The New York Times is in a bit of a snit that the President is, in their view, imposing his moral convictions concerning the humanity and worth of human embryos on the rest of us:
There is so much nonsense contained in these two paragraphs that it almost takes one's breath away.
First, the claim that GWB is imposing his moral beliefs upon others is absurd. Bush isn't forcing people to accept his view of the status of the embryo. He's simply saying that if you wish to destroy incipient human beings that's your business, but you can't expect taxpayers to compensate you for it.
Second, the Times complains that different people view the status of human embryos differently and that Mr. Bush is [unfairly] imposing his views on all of them. But someone's views must prevail in the debate over how these embryos are to be regarded by the federal government. Is the Times' problem that someone is imposing his views, or that the wrong person's views are being imposed?
Third, even if the President were "imposing" his beliefs about morality on others why would that be wrong? If one has the political power and constitutional authority to impose one's beliefs why, precisely, is it wrong to do so? Would the Times hesitate for one moment to impose its beliefs upon the nation were it to have the power to effect such a catastrophe?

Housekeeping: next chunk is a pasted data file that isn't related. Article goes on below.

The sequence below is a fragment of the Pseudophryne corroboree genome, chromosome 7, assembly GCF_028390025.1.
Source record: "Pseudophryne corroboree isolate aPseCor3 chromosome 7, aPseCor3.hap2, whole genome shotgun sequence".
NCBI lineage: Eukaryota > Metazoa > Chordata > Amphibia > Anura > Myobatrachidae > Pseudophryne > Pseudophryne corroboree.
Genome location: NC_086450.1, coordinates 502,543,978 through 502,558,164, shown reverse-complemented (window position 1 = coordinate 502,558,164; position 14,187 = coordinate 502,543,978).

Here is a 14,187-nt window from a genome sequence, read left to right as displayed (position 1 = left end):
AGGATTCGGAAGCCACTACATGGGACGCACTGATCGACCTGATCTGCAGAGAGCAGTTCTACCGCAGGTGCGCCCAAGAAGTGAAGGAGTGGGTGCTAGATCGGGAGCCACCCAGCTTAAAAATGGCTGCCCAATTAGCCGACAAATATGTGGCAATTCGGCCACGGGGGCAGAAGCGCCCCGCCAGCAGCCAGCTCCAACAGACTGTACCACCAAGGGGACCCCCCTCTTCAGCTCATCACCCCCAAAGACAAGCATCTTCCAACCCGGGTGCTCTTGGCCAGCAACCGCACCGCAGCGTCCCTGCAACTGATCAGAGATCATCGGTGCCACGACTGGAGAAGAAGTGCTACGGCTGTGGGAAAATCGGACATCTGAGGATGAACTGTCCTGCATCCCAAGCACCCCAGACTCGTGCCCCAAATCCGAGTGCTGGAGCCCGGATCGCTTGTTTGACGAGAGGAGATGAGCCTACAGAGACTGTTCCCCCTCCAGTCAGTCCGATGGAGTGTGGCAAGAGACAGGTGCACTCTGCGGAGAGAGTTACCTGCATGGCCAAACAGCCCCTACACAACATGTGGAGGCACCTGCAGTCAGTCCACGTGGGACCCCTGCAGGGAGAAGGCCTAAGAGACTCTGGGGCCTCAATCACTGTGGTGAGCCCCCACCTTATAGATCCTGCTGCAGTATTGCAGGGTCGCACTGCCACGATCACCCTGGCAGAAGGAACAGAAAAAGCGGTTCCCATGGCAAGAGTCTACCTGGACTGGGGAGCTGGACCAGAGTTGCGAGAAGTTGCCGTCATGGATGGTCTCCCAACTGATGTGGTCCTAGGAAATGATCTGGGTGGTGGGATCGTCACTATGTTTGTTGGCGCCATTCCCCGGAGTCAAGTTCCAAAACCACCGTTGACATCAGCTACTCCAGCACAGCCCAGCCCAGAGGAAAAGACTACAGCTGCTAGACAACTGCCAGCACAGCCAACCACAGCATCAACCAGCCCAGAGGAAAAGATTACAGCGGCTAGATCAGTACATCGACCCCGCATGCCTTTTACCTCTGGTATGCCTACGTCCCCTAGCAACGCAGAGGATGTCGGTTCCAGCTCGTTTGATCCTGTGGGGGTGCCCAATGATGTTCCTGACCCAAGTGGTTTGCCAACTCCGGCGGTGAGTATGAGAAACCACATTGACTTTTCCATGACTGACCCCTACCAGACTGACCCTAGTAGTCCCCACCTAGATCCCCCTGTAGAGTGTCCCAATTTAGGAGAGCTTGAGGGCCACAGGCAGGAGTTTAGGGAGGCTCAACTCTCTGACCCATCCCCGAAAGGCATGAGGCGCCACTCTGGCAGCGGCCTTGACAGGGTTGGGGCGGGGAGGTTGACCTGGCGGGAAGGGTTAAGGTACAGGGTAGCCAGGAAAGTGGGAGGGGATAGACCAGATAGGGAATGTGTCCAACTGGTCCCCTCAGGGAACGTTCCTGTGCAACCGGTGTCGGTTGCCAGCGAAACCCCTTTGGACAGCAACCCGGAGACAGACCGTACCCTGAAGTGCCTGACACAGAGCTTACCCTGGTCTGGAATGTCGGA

In a secular society such as the Times yearns for the U.S. to be, right and wrong are merely functions of whatever the law allows. There is no appeal to some objective moral standard because secularists do not permit any such standard to be brought into play. Thus, whatever a man can legally do he has a "right" to do. In the secular state if Bush has the constitutional authority to impose his values on the rest of us then he has the right to do so, and the Times' complaints are just so much sour grapes.